The London Press - Maria Shalash is a typical London teen. She attends church on Sunday, drinks black coffee from Tim Hortons and tutors her siblings in high school. What sets Shalash apart from other 19-year-olds is her eagerness to learn Canada’s national anthem by Friday.

“I want to be Canadian,” she said. “I want to learn the national anthem.”

After losing her father to cancer in the midst of the deadly war in Syria that has displaced more than 11 million people since 2011, Shalash left Damascus in the fall of 2015 with her mother Rima and two younger siblings.

Months later, the mourning family reunited with loved ones in London after they were sponsored by Byron United Church that had also sponsored Rima’s younger twin sisters Rasha and Rihab a year prior.

Maria Shalash’s family is among 1,000 Syrian refugees who have poured into London since Canada began settling more than 27,000 refugees last December. London’s refugee intake is third highest among Ontario cities.

Posted: 06/30/2016 - 10:24

Westman Journal Ottawa - What's your secret wish? That's the first question teacher Winnie Canuel asks her students at the start of English as a second language classes at her Edmonton school.

For Abu Bakr al Rabeeah, an Iraqi refugee from Syria, there were two answers. First, he wanted to be a soccer player. But second, and perhaps more urgently, he wanted to tell his story.

This week, that wish was realized in a way the soft-spoken 15-year-old never imagined: it was published in a book.

Al Rabeeah and Canuel began working together last fall, about six months after his family arrived in Canada as 10 of the 23,000 Iraqi refugees who've settled here since 2009.

His family lived with the war for three years before being brought to Canada via the United Nations.

Canuel had long thought about writing a book of her own, telling friends she was waiting for the right story to find her. In listening to al Rabeeah talk about his family and his experiences, she found it.

The novel they wrote together, called "Homes," is now for sale in Edmonton bookstores and online.

Posted: 06/29/2016 - 14:49

Hamilton Spectator Milton - Maisam Al Sawadi touches the artificial turf at Tim Hortons Field for the first time and he is impressed.

"It's beautiful," says the nine-year-old Syrian refugee, who's in Grade 3 at Cathy Wever School. "I like it more than real grass. It's not long, it's short and nice."

Although he plays pickup games with friends at school, Maisam has never played organized soccer before, but he's only a few days away from getting his chance.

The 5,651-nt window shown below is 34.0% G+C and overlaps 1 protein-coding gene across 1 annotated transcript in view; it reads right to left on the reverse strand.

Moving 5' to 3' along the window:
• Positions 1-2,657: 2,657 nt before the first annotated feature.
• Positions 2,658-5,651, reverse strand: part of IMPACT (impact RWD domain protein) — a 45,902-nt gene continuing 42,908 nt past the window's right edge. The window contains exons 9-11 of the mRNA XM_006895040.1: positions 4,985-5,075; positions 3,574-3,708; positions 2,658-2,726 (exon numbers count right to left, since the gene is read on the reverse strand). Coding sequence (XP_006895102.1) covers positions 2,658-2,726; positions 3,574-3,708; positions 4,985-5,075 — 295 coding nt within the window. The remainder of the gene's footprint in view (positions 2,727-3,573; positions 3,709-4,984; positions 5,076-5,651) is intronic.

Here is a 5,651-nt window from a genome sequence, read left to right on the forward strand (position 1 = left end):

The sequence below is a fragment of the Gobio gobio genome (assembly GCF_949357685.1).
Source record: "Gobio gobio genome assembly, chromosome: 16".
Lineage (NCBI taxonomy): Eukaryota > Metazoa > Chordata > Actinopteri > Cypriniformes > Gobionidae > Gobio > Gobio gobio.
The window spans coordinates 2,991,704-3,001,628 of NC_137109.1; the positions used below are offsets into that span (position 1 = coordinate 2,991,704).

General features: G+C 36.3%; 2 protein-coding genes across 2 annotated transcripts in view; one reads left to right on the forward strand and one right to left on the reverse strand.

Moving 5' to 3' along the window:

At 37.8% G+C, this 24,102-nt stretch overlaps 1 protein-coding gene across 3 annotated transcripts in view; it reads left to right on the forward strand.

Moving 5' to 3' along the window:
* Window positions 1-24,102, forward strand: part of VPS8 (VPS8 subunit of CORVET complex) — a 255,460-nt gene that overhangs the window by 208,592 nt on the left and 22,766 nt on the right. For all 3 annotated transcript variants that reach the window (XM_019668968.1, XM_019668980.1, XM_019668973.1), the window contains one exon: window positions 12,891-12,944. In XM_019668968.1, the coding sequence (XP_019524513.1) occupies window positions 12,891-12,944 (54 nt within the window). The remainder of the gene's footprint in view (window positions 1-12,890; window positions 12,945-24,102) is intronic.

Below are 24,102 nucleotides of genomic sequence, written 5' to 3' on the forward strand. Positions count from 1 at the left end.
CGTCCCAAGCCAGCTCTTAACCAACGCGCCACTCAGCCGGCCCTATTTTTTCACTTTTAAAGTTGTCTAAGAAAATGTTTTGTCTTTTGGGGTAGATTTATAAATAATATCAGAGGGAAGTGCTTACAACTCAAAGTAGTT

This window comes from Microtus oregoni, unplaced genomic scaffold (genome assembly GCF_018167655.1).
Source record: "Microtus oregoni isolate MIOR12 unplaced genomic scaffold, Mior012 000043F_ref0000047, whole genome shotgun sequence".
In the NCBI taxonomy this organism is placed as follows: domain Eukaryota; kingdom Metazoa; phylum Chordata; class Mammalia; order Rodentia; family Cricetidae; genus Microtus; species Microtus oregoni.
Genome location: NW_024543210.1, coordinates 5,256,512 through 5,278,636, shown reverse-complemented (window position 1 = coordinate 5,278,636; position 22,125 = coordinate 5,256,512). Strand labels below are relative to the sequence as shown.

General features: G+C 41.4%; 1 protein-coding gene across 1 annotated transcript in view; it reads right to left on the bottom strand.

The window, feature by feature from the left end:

When the second season of the ArcelorMittal Grassroots Soccer Program — for children ages 5 to 13 living in the general vicinity of the stadium — begins at Tim Hortons Field with uniform distribution Tuesday and the first games July 12, it will expand from 100 players to 500.

And 110 of them, more than 20 per cent of the enrolment, will be Syrian refugees who have immigrated to Hamilton in the past few months.

"Canada is very diversified now, we're a country of many ethnicities. I think our city is a melting pot and this is an example of what our city really is."

Posted: 06/29/2016 - 13:40

CBC News Ottawa - An Ottawa volunteer group is launching a summer camp for recently arrived refugee children so their parents can continue to take language classes.

The camp, which starts next week, will be run by Proactive Education for All Children's Enrichment, or PEACE. It starts next week, and will provide free programming from 9 a.m. until 3:30 p.m., five days a week. 

The Rideau-Rockcliffe Community Resource Centre agreed to provide space for the summer camp.

It will take any low-income children from the area, but most of the 60 spots are filled by Syrian children.

Brigitte La Rose, who runs children's programs at the centre, said she thinks the camp is a good way for the Syrian children and other children who are enrolled to interact with and learn from each other.

"What better way to do it than in a summer camp," La Rose said. 

The program, which will have a staff of six, will take the kids to neighbouring parks, as well as on longer trips with the goal of showing the children all the free activities available in Ottawa.

Posted: 06/29/2016 - 12:17

CBC News New Brunswick - Mahmud Kahwaji passed his road test on Monday in Sussex in his second attempt.

"I am very happy" said the Syrian refugee.

Kahwaji said he would usually call other people when he wanted to go somewhere but now he can travel alone.

Zakaria Al Sabagh is another refugee and also passed his road test Monday.

"I need to get a car now and take my family touring to see Canada everywhere and I need to find a job," said Al Sabagh. "I need to start again with my life."

Kahwaji and Al Sabagh are two of several Syrian refugees who already have licences despite not fully learning English yet.

The province offers the written test translated in Arabic and allows a translator during the road test.

The decision to offer the test in Arabic was made in December by the province.

"The changes were made to help ease the transition for this group." said Paul Bradley, a spokesman for the Department of Public Safety in an email.

Posted: 06/29/2016 - 11:58